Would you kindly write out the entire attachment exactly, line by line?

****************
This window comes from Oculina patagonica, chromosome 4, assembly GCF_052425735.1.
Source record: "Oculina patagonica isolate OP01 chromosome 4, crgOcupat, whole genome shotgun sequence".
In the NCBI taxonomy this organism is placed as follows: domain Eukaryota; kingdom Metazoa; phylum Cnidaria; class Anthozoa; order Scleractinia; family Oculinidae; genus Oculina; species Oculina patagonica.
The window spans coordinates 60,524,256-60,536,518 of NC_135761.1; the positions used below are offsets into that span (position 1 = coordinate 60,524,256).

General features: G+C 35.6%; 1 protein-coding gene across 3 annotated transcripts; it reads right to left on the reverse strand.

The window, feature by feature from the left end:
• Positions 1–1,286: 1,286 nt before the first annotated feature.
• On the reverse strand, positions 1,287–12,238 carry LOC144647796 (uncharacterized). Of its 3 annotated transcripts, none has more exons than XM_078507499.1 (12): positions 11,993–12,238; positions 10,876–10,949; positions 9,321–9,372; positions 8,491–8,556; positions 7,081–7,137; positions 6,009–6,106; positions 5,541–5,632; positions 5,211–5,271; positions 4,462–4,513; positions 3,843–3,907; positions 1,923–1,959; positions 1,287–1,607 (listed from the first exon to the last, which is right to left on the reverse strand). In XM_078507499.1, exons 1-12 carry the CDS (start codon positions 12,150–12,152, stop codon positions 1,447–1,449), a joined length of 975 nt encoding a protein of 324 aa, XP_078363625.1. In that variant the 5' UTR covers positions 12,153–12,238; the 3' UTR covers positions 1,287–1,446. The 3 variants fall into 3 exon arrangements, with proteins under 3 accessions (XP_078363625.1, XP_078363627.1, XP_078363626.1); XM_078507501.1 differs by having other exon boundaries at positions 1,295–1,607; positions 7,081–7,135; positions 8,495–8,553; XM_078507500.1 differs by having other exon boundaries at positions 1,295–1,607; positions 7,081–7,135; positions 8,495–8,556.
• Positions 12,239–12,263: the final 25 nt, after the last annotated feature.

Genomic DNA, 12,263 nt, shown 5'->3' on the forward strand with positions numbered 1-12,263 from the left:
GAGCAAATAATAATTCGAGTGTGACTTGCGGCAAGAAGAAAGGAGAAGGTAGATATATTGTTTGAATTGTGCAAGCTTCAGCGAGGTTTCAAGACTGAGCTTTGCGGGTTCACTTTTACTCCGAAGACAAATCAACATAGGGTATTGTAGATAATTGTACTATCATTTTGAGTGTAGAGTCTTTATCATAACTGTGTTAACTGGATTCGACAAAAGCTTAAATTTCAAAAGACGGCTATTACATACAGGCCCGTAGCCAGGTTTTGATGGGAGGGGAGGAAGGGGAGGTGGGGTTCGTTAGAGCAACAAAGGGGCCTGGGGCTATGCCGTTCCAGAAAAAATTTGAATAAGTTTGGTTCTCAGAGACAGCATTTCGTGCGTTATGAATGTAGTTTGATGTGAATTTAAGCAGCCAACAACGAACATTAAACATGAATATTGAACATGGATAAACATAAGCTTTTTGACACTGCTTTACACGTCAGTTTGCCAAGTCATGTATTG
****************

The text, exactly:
This window comes from Oculina patagonica, chromosome 4, assembly GCF_052425735.1.
Source record: "Oculina patagonica isolate OP01 chromosome 4, crgOcupat, whole genome shotgun sequence".
In the NCBI taxonomy this organism is placed as follows: domain Eukaryota; kingdom Metazoa; phylum Cnidaria; class Anthozoa; order Scleractinia; family Oculinidae; genus Oculina; species Oculina patagonica.
The window spans coordinates 60,524,256-60,536,518 of NC_135761.1; the positions used below are offsets into that span (position 1 = coordinate 60,524,256).

General features: G+C 35.6%; 1 protein-coding gene across 3 annotated transcripts; it reads right to left on the reverse strand.

The window, feature by feature from the left end:
• Positions 1–1,286: 1,286 nt before the first annotated feature.
• On the reverse strand, positions 1,287–12,238 carry LOC144647796 (uncharacterized). Of its 3 annotated transcripts, none has more exons than XM_078507499.1 (12): positions 11,993–12,238; positions 10,876–10,949; positions 9,321–9,372; positions 8,491–8,556; positions 7,081–7,137; positions 6,009–6,106; positions 5,541–5,632; positions 5,211–5,271; positions 4,462–4,513; positions 3,843–3,907; positions 1,923–1,959; positions 1,287–1,607 (listed from the first exon to the last, which is right to left on the reverse strand). In XM_078507499.1, exons 1-12 carry the CDS (start codon positions 12,150–12,152, stop codon positions 1,447–1,449), a joined length of 975 nt encoding a protein of 324 aa, XP_078363625.1. In that variant the 5' UTR covers positions 12,153–12,238; the 3' UTR covers positions 1,287–1,446. The 3 variants fall into 3 exon arrangements, with proteins under 3 accessions (XP_078363625.1, XP_078363627.1, XP_078363626.1); XM_078507501.1 differs by having other exon boundaries at positions 1,295–1,607; positions 7,081–7,135; positions 8,495–8,553; XM_078507500.1 differs by having other exon boundaries at positions 1,295–1,607; positions 7,081–7,135; positions 8,495–8,556.
• Positions 12,239–12,263: the final 25 nt, after the last annotated feature.

Genomic DNA, 12,263 nt, shown 5'->3' on the forward strand with positions numbered 1-12,263 from the left:
GAGCAAATAATAATTCGAGTGTGACTTGCGGCAAGAAGAAAGGAGAAGGTAGATATATTGTTTGAATTGTGCAAGCTTCAGCGAGGTTTCAAGACTGAGCTTTGCGGGTTCACTTTTACTCCGAAGACAAATCAACATAGGGTATTGTAGATAATTGTACTATCATTTTGAGTGTAGAGTCTTTATCATAACTGTGTTAACTGGATTCGACAAAAGCTTAAATTTCAAAAGACGGCTATTACATACAGGCCCGTAGCCAGGTTTTGATGGGAGGGGAGGAAGGGGAGGTGGGGTTCGTTAGAGCAACAAAGGGGCCTGGGGCTATGCCGTTCCAGAAAAAATTTGAATAAGTTTGGTTCTCAGAGACAGCATTTCGTGCGTTATGAATGTAGTTTGATGTGAATTTAAGCAGCCAACAACGAACATTAAACATGAATATTGAACATGGATAAACATAAGCTTTTTGACACTGCTTTACACGTCAGTTTGCCAAGTCATGTATTG